With hundreds of job losses in recent weeks at mine-sites around the country, it is difficult to imagine some projects are looking to prisons to fill out their workforce.

Northern Territory Correctional Services are embarking on a plan to have prisoners work at a salt mine in the middle of the country.

Correctional Services Minister John Elferink says the plan is a multi-faceted attempt to reform the prisoners through hard work. It will also be beneficial to the mining companies behind the venture; Rum Jungle Resources and Reward Minerals.

Reports say prisoners will be paid award wages, some of which will go towards costs including security guards’ salaries. Of the pay packet; $125 a week is deducted to cover food and board in prison, 5 per cent goes to a victims’ assistance fund, $60 is for spending money and the remainder put into a trust to be paid upon release.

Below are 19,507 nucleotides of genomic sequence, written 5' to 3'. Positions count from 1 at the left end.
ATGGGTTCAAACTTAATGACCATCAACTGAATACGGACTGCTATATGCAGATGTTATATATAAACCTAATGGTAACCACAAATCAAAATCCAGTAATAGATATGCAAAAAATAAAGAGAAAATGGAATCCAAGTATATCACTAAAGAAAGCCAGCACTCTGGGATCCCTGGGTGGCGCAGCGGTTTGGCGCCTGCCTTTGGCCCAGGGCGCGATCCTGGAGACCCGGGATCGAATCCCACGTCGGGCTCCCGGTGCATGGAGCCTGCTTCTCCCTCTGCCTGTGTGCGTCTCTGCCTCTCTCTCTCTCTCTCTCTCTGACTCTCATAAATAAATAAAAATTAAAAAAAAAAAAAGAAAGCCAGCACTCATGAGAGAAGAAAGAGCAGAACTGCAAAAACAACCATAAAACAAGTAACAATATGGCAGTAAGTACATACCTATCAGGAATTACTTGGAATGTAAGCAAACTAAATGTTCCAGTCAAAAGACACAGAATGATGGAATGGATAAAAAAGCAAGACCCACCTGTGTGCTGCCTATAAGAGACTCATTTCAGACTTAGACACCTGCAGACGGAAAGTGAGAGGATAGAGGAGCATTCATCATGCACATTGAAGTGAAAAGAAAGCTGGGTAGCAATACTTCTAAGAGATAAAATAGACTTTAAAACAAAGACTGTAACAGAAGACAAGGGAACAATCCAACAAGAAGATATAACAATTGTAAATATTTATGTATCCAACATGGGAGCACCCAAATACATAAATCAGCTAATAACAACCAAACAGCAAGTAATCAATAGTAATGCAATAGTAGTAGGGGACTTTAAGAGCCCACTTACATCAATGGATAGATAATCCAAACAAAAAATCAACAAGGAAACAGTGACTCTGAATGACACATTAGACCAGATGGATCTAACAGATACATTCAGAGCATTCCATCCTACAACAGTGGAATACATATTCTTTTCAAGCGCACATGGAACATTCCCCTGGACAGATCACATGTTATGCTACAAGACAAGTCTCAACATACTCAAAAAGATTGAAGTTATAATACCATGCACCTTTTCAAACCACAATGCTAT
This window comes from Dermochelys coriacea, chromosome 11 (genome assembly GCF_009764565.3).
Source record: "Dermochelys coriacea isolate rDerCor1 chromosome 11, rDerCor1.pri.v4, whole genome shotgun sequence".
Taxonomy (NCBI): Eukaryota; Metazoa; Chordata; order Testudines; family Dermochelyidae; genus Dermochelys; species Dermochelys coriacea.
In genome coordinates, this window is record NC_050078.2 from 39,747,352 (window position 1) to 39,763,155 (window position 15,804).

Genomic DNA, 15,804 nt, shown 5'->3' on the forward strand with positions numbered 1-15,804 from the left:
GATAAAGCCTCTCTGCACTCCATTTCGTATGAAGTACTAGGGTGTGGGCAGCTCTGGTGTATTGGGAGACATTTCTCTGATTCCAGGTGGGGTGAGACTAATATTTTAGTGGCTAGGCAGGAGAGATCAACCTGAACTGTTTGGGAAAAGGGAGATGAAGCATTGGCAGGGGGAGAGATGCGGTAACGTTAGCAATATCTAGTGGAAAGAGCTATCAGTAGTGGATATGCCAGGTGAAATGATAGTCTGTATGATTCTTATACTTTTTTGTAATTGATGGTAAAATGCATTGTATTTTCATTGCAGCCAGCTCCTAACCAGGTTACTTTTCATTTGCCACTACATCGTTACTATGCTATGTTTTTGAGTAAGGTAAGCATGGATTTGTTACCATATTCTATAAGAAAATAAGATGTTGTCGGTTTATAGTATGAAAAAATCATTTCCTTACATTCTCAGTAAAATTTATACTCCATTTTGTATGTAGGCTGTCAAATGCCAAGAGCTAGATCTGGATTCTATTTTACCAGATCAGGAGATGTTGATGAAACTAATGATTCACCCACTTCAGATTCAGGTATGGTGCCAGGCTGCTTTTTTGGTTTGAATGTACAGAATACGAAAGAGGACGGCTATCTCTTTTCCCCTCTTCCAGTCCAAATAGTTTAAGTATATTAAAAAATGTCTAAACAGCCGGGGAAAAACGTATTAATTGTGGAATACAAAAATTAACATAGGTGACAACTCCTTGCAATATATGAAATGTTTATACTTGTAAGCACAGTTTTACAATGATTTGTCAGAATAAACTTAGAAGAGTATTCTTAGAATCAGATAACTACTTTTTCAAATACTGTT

Mr Elferink says good behaviour in the potash project could lead to the securing of a job upon release: “I expect prisoners in the Northern Territory corrections system to work... if they are particularly good at what they do, then we reward them with full-time work outside the prisons,” he said.

The Northern Territory’s Country Liberal government introduced its ‘Sentenced to a Job’ program across the territory this year, allowing projects to apply for workers in both the public and private sectors.

More information on the Northern Territory’s program that has seen prisoners put to work in mines is available from the NT Government’s website.